When it is desired to service a large airplane such as that indicated in broken lines at 106 and with the loader in its fully retracted position, either parallel with the building to occupy as little ramp space as possible or in Position I, the loader is horizontally swung into Position II, in which the operator of the loader aims the loader at the door of the waiting airplane. Trucks 54 are then swung or rotated from the position shown in FIGURE 4 by extension of the right-hand jack 99 piston rod and retraction of the left-hand jack 99 piston rod until the coaxial axes of all four wheels are in a straight line parallel to the structural frame member and normal to the longitudinal axis of the extensible loader. Conveniently, the limit switch means (see FIGURE 8) areengaged by one the trucks in this position to deactuate the jacks thereby anchoring the trucks in this position. The loader then is extended by actuating motors 85 in the same direction and the loader passes through Position III into Position IV in registry with the door of the airplane. If the operator has miscalculated and the leader as it is extended toward the airplane assumes Position V, the loader is stopped and the trucks are actuated in a manner reverse to that just described to place the coaxial axes of the wheels of the trucks on, or Substantially on, radii passing through the center of rotation of the pivotal mounting at 13. The loader is then swung horizontally in the direction of the arrow until it is aligned with the door of the airplane. At this point, the operator in the airplane vestibule of the loader is relatively close to the airplane and when the trucks have been again moved into the longitudinal movement position, the loader is moved into engagement with the airplane. By virtue of the inherent operation of this loader an inexperienced operator is forced to approach the airplane solely by longuitudinal movement of the loader and not by a combined longitudinal and lateral movement which can easily damage the airplane and the loader.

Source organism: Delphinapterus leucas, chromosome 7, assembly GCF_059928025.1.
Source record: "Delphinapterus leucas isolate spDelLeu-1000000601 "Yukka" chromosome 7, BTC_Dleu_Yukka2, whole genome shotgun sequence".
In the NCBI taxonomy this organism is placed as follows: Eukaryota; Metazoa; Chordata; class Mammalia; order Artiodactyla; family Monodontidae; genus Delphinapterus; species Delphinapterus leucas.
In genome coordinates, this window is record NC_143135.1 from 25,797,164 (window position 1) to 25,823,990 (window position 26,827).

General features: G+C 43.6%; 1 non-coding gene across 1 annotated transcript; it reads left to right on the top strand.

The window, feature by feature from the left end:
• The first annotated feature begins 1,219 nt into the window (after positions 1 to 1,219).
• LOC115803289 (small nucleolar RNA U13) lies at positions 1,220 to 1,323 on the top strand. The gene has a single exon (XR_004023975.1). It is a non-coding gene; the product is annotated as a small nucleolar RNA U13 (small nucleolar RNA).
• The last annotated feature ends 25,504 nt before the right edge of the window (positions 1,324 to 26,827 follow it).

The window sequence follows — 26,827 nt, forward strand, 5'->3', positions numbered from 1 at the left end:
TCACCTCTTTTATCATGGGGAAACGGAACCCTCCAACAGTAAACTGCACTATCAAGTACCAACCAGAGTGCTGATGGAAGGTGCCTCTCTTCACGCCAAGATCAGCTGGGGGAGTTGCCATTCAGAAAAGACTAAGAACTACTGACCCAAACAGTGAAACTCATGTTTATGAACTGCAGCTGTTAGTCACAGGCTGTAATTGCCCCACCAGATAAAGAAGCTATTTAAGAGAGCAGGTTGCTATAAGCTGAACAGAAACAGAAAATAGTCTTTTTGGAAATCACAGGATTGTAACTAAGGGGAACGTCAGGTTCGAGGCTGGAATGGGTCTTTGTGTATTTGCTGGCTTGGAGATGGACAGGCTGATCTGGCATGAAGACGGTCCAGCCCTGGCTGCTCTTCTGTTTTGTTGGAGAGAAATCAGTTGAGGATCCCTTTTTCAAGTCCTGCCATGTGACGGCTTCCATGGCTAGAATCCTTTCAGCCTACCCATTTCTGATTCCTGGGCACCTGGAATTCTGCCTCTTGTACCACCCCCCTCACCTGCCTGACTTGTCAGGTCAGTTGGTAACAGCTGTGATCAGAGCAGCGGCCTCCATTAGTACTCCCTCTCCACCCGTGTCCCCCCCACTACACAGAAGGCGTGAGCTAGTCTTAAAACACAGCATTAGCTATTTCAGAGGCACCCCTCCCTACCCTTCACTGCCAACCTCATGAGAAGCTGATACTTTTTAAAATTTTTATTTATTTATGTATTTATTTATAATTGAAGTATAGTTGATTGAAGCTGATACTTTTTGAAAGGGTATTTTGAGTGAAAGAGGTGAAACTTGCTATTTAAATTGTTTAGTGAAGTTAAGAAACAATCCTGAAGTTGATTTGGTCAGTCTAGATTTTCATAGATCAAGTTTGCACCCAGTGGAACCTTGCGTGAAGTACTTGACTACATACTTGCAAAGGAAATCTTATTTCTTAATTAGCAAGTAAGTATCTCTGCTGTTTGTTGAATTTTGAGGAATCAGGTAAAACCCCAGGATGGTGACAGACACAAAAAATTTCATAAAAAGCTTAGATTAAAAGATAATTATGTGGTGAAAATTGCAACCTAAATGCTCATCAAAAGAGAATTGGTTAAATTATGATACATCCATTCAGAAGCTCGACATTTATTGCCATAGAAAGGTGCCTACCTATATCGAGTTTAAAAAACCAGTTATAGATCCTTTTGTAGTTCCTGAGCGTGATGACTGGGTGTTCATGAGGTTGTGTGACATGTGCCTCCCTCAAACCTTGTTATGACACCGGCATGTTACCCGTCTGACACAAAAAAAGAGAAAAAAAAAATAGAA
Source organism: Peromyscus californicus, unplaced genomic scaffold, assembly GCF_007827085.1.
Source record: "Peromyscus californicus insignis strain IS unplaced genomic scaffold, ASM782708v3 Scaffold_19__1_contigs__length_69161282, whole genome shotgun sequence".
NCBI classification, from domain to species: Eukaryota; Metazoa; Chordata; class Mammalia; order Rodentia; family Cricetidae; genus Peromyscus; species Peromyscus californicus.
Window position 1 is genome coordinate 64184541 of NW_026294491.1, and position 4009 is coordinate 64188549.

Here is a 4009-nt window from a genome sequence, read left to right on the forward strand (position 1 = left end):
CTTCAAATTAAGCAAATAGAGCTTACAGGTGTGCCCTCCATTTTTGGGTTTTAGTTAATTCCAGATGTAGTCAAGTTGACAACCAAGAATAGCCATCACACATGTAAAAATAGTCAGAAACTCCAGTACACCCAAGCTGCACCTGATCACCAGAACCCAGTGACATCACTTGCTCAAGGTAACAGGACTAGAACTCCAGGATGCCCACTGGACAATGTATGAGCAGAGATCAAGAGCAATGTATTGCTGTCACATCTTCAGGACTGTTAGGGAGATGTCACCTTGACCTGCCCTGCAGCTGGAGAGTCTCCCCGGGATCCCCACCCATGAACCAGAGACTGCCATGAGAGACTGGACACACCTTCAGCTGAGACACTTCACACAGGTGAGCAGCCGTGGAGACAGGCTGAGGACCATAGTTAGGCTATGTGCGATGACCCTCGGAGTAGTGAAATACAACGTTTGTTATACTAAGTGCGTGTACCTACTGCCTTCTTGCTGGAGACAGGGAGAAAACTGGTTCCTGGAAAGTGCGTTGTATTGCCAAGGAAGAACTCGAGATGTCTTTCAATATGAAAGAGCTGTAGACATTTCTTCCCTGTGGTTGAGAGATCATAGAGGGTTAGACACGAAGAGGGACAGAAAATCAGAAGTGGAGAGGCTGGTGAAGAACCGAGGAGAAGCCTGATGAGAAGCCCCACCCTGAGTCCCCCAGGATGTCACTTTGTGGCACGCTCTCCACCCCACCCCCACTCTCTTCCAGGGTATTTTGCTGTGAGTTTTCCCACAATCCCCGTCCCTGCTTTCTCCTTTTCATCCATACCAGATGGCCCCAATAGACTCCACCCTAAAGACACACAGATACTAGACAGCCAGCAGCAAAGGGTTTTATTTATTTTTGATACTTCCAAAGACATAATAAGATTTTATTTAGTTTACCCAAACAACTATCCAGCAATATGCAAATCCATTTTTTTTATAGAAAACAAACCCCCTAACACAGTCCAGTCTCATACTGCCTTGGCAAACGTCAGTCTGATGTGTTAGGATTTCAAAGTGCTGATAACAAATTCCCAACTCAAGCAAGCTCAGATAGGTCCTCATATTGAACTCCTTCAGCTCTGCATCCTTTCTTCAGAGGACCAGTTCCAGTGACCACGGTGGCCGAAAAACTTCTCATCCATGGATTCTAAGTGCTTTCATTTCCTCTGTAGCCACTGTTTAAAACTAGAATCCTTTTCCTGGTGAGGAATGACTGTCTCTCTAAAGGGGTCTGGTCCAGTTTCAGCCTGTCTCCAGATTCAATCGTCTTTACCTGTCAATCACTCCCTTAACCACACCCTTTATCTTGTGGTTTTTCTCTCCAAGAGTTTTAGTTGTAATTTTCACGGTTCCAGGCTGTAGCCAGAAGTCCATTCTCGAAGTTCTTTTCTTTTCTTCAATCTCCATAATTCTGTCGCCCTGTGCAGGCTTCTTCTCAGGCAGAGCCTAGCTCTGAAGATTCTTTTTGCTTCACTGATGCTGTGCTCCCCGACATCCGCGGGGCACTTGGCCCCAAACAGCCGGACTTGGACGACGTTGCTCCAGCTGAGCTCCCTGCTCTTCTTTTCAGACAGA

If desired, the positions of the coaxial axes of the pairs of wheels of the undercarriage can be accurately located on the radii passing through the vertical axis of horizontal swinging movement of the loader at whatever distance the undercarriage is located away from this vertical axis. However, it has been found that with the longest loaders now contemplated, a position of the coaxial axes of the trucks corresponding to a position halfway between the two extreme positions of the loader, fully retracted and fully extended, performs satisfactorily for all practical purposes because the dilference in angularity between this intermediate position and the two extreme positions is not sufficient to cause excessive tire wear or strain on the parts.